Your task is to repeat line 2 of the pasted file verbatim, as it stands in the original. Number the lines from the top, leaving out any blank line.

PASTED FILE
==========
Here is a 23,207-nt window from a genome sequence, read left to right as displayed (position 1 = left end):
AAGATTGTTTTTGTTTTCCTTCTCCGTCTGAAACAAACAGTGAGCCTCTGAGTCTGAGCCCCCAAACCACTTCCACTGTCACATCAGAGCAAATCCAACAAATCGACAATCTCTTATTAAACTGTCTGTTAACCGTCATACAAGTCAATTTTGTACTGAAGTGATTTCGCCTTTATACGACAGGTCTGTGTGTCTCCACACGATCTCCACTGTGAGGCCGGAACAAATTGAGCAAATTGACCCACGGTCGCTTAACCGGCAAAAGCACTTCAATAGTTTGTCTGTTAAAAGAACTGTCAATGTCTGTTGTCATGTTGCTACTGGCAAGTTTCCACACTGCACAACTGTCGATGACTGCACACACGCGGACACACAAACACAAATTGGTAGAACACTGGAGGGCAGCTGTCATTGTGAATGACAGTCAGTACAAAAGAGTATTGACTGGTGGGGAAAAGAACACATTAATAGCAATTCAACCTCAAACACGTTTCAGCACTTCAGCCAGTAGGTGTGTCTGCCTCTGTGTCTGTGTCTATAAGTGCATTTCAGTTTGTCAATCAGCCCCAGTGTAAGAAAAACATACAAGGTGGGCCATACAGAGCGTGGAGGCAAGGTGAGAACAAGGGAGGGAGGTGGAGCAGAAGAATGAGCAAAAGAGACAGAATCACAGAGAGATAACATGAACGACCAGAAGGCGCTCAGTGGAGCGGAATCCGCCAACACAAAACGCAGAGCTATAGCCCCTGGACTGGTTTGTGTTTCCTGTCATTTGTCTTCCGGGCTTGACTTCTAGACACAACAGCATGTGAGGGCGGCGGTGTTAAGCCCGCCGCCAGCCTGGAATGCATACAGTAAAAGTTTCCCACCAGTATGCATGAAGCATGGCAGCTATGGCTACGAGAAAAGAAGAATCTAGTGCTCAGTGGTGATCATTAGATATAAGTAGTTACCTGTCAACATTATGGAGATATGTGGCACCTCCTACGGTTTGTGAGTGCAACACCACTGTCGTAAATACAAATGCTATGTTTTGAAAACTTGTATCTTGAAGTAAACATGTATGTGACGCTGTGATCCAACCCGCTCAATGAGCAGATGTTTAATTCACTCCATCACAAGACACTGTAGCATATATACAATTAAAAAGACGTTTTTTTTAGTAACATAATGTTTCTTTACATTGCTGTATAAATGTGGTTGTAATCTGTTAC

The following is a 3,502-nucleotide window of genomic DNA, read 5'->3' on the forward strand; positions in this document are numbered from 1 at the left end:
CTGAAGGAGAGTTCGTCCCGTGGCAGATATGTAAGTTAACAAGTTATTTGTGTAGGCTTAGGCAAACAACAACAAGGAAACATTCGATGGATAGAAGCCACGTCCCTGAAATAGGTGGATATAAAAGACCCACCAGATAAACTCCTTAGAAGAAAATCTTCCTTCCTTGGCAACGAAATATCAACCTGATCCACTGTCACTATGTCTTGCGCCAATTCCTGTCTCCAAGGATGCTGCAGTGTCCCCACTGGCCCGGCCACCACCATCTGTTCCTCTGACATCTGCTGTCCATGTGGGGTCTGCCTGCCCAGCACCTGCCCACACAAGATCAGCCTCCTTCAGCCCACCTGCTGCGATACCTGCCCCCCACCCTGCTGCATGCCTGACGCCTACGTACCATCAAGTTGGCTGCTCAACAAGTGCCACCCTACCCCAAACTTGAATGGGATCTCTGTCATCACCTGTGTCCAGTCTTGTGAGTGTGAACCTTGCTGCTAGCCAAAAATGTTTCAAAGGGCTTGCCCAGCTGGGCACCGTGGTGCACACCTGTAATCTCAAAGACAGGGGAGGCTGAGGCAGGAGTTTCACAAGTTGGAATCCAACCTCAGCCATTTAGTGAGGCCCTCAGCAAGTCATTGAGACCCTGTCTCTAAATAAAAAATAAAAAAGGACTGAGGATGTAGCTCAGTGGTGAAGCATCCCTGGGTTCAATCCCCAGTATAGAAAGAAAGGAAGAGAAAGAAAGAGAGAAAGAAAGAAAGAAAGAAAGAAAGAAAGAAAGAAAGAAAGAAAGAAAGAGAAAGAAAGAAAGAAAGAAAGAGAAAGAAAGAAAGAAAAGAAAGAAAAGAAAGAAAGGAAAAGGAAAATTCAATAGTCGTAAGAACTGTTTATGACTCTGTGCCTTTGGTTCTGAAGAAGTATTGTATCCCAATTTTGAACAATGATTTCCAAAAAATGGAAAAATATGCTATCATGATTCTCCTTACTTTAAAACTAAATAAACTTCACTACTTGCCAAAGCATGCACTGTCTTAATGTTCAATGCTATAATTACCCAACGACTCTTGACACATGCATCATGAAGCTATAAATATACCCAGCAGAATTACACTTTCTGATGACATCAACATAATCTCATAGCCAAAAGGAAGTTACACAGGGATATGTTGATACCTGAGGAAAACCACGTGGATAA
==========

AAGATTGTTTTTGTTTTCCTTCTCCGTCTGAAACAAACAGTGAGCCTCTGAGTCTGAGCCCCCAAACCACTTCCACTGTCACATCAGAGCAAATCCAACAAATCGACAATCTCTTATTAAACTGTCTGTTAACCGTCATACAAGTCAATTTTGTACTGAAGTGATTTCGCCTTTATACGACAGGTCTGTGTGTCTCCACACGATCTCCACTGTGAGGCCGGAACAAATTGAGCAAATTGACCCACGGTCGCTTAACCGGCAAAAGCACTTCAATAGTTTGTCTGTTAAAAGAACTGTCAATGTCTGTTGTCATGTTGCTACTGGCAAGTTTCCACACTGCACAACTGTCGATGACTGCACACACGCGGACACACAAACACAAATTGGTAGAACACTGGAGGGCAGCTGTCATTGTGAATGACAGTCAGTACAAAAGAGTATTGACTGGTGGGGAAAAGAACACATTAATAGCAATTCAACCTCAAACACGTTTCAGCACTTCAGCCAGTAGGTGTGTCTGCCTCTGTGTCTGTGTCTATAAGTGCATTTCAGTTTGTCAATCAGCCCCAGTGTAAGAAAAACATACAAGGTGGGCCATACAGAGCGTGGAGGCAAGGTGAGAACAAGGGAGGGAGGTGGAGCAGAAGAATGAGCAAAAGAGACAGAATCACAGAGAGATAACATGAACGACCAGAAGGCGCTCAGTGGAGCGGAATCCGCCAACACAAAACGCAGAGCTATAGCCCCTGGACTGGTTTGTGTTTCCTGTCATTTGTCTTCCGGGCTTGACTTCTAGACACAACAGCATGTGAGGGCGGCGGTGTTAAGCCCGCCGCCAGCCTGGAATGCATACAGTAAAAGTTTCCCACCAGTATGCATGAAGCATGGCAGCTATGGCTACGAGAAAAGAAGAATCTAGTGCTCAGTGGTGATCATTAGATATAAGTAGTTACCTGTCAACATTATGGAGATATGTGGCACCTCCTACGGTTTGTGAGTGCAACACCACTGTCGTAAATACAAATGCTATGTTTTGAAAACTTGTATCTTGAAGTAAACATGTATGTGACGCTGTGATCCAACCCGCTCAATGAGCAGATGTTTAATTCACTCCATCACAAGACACTGTAGCATATATACAATTAAAAAGACGTTTTTTTTAGTAACATAATGTTTCTTTACATTGCTGTATAAATGTGGTTGTAATCTGTTAC